There are many furnaces out there today which do not have these types of limit stats on them. I had to deal with these things though in mobile home furnaces years ago, and saw a lot of failure, and replaced many.
 
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Old 11-30-09, 08:50 AM
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According to the photo of the wiring diagram you provide, LS3 is energized by the W contact on the circuit board. Since your say it's not getting power, the W contact is presumably not being energized. Is that correct?

If so, the thermostat isn't turning on. When the thermostat is turned up, it should switch power on from the R contact to the W contact.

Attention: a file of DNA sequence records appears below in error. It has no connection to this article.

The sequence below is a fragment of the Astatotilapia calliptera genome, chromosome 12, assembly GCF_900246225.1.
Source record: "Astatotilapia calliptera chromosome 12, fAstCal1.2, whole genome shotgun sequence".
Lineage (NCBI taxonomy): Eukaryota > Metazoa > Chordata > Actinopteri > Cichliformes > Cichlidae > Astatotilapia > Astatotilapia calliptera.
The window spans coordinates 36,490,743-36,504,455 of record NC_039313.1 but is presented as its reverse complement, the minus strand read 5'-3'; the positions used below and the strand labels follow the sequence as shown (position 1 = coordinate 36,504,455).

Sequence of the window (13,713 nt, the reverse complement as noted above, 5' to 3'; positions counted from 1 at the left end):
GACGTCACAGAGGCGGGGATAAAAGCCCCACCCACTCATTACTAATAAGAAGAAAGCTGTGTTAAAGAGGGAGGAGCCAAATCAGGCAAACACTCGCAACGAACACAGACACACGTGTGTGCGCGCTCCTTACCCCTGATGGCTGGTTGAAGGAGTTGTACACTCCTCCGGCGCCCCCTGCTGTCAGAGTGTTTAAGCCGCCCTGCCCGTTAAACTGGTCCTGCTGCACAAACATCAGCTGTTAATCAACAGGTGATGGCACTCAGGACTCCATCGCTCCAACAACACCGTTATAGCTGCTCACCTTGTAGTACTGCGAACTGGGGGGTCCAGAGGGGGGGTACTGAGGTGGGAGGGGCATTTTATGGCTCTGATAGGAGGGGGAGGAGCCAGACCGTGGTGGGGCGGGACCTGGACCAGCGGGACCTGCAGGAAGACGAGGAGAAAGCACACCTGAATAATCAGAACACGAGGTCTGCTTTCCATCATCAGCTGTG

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Old 11-30-09, 01:36 PM
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Originally Posted by SeattlePioneer
According to the photo of the wiring diagram you provide, LS3 is energized by the W contact on the circuit board. Since your say it's not getting power, the W contact is presumably not being energized. Is that correct?

If so, the thermostat isn't turning on. When the thermostat is turned up, it should switch power on from the R contact to the W contact.
What you say sounds correct to me. So a switch in the thermostat seems to be faulty. Replacing it seems a good choice. I find them online for just over $30, and mercury-free, too. Are there any checks you suggest I do before I get the replacement?
 
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Old 11-30-09, 01:51 PM
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Originally Posted by ecman51`